The Facts About Numismatic Conservation Services
Posted by Brian A. Silliman on 4/15/2002
Numismatic Conservation Services (NCS) has been in business for more than one year, but is not the first conservation service available to the numismatic community.
The American Numismatic Association offered conservation as one of its member services. This service was discontinued in March of 2002 when the ANA named NCS as their official conservation service.
Numismatic Conservation Services (NCS) has been in
business for more than one year, but is not the first
conservation service available to the numismatic community.
The American Numismatic Association offered conservation
as one of its member services. This service was discontinued
in March of 2002 when the ANA named NCS as their official
NCS is based in Sarasota, Florida where it operates
a state of the art laboratory and employs experts in
the fields of conservation and numismatics. Unlike other
conservation services, NCS specializes in numismatic
material. Collectors and dealers can submit all raw
or certified coins, tokens and medals for evaluation
NCS procedures remove foreign materials, toning (tarnish),
residues and contaminants from the surfaces of coins,
using a variety of non-abrasive chemical rinses, depending
on the particular situation, while protecting the originality
of the coin's surfaces.
NCS is NOT a coin "cleaning", "doctoring",
"curating", or "restoration" service.
NCS only conserves coins that it believes could benefit
from conservation procedures. NCS DOES NOT re-engrave
detail, re-color, artificially tone, fill contact marks,
conceal hairlines, abrasively clean or participate in
any other deceptive practices.
NCS is not an "UP-GRADE" service. Frequently,
a coin's eye appeal will improve and in some cases the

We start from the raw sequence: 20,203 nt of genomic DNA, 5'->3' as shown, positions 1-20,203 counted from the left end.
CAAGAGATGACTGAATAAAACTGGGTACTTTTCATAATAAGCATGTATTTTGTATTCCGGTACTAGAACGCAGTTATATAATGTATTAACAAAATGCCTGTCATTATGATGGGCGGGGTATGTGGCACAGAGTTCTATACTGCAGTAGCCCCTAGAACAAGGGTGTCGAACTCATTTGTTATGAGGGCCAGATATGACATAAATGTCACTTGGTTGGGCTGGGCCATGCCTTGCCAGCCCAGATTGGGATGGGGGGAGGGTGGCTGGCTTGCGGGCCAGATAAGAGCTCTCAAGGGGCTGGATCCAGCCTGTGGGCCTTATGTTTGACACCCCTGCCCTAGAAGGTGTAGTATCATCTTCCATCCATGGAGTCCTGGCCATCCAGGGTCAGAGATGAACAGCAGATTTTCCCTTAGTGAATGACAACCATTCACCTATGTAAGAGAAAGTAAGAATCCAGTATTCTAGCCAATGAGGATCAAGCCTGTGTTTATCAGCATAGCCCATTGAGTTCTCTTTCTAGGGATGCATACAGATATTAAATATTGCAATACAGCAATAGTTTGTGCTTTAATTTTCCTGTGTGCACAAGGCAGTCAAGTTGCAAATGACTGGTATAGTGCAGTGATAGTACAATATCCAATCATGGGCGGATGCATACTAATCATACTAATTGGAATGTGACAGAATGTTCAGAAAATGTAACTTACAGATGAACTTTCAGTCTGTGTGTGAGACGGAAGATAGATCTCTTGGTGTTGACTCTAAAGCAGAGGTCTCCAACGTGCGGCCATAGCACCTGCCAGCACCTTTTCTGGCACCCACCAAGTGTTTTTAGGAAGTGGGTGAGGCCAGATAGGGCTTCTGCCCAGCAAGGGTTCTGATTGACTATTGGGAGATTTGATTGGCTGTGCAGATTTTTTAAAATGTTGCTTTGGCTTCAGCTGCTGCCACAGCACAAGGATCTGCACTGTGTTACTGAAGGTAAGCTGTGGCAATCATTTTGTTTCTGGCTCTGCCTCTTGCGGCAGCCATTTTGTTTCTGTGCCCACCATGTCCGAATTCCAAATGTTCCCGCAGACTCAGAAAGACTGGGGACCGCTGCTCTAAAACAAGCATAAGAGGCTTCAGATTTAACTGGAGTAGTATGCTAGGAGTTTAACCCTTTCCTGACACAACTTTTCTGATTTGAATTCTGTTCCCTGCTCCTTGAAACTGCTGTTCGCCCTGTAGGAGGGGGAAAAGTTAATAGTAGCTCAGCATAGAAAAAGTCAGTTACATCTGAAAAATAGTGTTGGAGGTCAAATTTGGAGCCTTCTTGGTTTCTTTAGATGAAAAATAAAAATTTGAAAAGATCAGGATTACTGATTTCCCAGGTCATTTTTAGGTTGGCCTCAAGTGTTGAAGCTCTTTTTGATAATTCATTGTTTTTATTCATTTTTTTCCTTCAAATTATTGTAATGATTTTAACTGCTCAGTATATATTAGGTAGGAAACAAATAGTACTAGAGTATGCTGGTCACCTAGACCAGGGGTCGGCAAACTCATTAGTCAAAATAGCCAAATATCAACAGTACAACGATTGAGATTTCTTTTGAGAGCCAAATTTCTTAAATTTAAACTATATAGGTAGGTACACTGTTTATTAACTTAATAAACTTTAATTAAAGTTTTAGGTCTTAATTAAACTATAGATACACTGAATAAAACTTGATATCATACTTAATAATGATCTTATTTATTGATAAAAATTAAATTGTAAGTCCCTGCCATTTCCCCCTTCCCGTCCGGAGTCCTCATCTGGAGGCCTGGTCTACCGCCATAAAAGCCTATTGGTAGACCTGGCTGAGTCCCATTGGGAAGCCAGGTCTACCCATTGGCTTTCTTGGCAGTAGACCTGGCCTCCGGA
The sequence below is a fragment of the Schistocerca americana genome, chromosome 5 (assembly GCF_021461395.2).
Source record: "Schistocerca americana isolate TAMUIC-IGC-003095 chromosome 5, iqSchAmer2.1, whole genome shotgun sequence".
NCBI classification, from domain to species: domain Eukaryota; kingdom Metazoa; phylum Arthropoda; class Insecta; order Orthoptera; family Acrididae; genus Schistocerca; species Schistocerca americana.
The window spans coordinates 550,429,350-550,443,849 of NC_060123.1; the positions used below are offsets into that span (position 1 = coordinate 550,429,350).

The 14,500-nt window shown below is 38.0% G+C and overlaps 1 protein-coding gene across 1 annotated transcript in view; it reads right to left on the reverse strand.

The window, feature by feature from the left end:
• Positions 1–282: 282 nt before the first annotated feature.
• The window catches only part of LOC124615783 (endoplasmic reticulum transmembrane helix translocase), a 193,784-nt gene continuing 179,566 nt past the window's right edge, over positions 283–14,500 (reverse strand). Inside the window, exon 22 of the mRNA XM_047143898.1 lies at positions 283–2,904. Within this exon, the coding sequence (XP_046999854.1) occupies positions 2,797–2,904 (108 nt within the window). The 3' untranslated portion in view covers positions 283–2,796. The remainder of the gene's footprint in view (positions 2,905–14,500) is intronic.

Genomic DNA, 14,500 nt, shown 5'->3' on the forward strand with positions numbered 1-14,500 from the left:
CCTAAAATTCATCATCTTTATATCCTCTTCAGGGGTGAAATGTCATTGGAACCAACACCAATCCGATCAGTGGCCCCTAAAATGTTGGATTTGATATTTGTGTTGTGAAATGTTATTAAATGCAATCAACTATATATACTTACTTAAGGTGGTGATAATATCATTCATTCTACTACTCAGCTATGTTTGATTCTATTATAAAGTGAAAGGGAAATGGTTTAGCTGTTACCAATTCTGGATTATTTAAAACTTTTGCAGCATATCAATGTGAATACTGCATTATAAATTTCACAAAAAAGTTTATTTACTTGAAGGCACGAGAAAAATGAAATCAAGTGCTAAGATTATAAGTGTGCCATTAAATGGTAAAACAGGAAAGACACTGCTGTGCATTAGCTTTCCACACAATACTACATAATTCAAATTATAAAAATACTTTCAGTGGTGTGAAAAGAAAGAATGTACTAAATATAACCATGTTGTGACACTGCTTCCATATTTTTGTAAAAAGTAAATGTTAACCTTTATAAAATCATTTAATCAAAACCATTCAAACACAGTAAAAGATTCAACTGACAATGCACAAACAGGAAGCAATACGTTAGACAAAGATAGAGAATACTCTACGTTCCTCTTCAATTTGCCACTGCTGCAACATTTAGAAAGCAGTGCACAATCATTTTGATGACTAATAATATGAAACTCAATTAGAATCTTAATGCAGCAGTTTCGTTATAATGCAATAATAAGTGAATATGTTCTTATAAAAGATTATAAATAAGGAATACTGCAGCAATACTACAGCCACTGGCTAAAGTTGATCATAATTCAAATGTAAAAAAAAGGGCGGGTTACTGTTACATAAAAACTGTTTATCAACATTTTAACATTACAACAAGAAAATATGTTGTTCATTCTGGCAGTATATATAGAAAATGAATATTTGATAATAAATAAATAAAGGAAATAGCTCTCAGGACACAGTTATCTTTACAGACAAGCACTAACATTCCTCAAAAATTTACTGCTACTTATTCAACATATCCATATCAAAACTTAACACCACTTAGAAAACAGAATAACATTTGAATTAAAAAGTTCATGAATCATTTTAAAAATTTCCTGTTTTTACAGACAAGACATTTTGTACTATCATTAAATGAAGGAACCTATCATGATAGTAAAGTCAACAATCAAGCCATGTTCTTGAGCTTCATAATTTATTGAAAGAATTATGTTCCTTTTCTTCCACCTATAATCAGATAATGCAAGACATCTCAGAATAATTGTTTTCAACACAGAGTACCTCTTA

coin may grade higher, but this is not the basis of
the service. Any submission that is received with requests
"to conserve the coin so it will grader higher"
is immediately rejected by NCS.
The fee schedule for NCS is calculated based on the
value of the
item(s) and amount of work completed.
When coins are received they are evaluated. The evaluation
team carefully examines the coins to determine what
if any procedure is necessary. Evaluations are charged
at 1% of declared value with a $5 minimum.
If a procedure is prescribed, the coin then goes on
to conservation. Conservation is charged at a rate of
1.5% of declared value with a $5 minimum.
If selected, the submitter has the option of having
his/her coins submitted directly to an NCS approved
grading service for encapsulation after conservation.
Presently, NGC is the only approved grading service.
Certified coins will not be removed from their holder
unless evaluators feel the coins will at least maintain
their current grade at NGC after conservation has been
completed. While most coins remain the same grade, some
may grade higher. However, when residues or toning are
removed and the coin's surfaces become more visible,
there is a chance that a coin may grade lower. NCS has
developed techniques and expertise to avoid this, but
it can and does happen.
To protect the submitter against loss, NCS offers Grade
Protection. Grade Protection is available for an additional
fee of 1% of declared value with a $5 minimum. If Grade
Protection is selected and a coin grades lower at an
NCS approved grading service, NCS will make up the difference
as a result of the lower grade.
For more information about conservation and coins,
refer to The
Conservation of Coins: a Buyer's Guide. This booklet
was produced by PNG, ICTA, NGC, PCGS and ICG.
For more information about cleaning and other surface
problems, go to NGC's website to view a booklet on no-grade
coins that has comprehensive information on a variety
of surface problems. This e-booklet can be viewed
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